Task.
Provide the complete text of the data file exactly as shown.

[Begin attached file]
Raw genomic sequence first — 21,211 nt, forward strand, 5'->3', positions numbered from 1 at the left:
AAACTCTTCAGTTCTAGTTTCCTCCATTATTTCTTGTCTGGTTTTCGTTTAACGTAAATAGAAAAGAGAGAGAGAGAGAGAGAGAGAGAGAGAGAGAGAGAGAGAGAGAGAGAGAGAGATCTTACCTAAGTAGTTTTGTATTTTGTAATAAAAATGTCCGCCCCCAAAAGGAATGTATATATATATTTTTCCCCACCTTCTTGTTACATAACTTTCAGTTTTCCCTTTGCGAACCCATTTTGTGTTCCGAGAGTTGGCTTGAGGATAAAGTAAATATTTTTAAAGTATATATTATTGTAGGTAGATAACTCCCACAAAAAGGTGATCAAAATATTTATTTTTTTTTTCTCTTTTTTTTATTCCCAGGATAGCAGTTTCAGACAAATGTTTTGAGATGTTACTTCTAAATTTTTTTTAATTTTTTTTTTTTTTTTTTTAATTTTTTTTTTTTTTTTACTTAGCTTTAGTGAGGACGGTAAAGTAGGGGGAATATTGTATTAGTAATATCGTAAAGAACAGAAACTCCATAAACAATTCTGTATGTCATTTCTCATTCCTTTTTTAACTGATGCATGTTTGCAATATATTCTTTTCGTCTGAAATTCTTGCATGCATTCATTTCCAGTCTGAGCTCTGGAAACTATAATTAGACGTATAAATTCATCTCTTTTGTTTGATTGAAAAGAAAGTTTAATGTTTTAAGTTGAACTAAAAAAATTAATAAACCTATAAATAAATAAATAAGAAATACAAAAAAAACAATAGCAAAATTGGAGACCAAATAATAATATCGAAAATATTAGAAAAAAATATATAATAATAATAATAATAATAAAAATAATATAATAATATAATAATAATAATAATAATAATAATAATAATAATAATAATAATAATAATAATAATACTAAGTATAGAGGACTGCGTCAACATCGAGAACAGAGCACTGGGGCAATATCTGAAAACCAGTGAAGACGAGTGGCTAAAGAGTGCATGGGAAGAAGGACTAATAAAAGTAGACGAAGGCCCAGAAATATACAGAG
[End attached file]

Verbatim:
Raw genomic sequence first — 21,211 nt, forward strand, 5'->3', positions numbered from 1 at the left:
AAACTCTTCAGTTCTAGTTTCCTCCATTATTTCTTGTCTGGTTTTCGTTTAACGTAAATAGAAAAGAGAGAGAGAGAGAGAGAGAGAGAGAGAGAGAGAGAGAGAGAGAGAGAGAGAGATCTTACCTAAGTAGTTTTGTATTTTGTAATAAAAATGTCCGCCCCCAAAAGGAATGTATATATATATTTTTCCCCACCTTCTTGTTACATAACTTTCAGTTTTCCCTTTGCGAACCCATTTTGTGTTCCGAGAGTTGGCTTGAGGATAAAGTAAATATTTTTAAAGTATATATTATTGTAGGTAGATAACTCCCACAAAAAGGTGATCAAAATATTTATTTTTTTTTTCTCTTTTTTTTATTCCCAGGATAGCAGTTTCAGACAAATGTTTTGAGATGTTACTTCTAAATTTTTTTTAATTTTTTTTTTTTTTTTTTTAATTTTTTTTTTTTTTTTACTTAGCTTTAGTGAGGACGGTAAAGTAGGGGGAATATTGTATTAGTAATATCGTAAAGAACAGAAACTCCATAAACAATTCTGTATGTCATTTCTCATTCCTTTTTTAACTGATGCATGTTTGCAATATATTCTTTTCGTCTGAAATTCTTGCATGCATTCATTTCCAGTCTGAGCTCTGGAAACTATAATTAGACGTATAAATTCATCTCTTTTGTTTGATTGAAAAGAAAGTTTAATGTTTTAAGTTGAACTAAAAAAATTAATAAACCTATAAATAAATAAATAAGAAATACAAAAAAAACAATAGCAAAATTGGAGACCAAATAATAATATCGAAAATATTAGAAAAAAATATATAATAATAATAATAATAATAAAAATAATATAATAATATAATAATAATAATAATAATAATAATAATAATAATAATAATAATAATAATAATAATACTAAGTATAGAGGACTGCGTCAACATCGAGAACAGAGCACTGGGGCAATATCTGAAAACCAGTGAAGACGAGTGGCTAAAGAGTGCATGGGAAGAAGGACTAATAAAAGTAGACGAAGGCCCAGAAATATACAGAG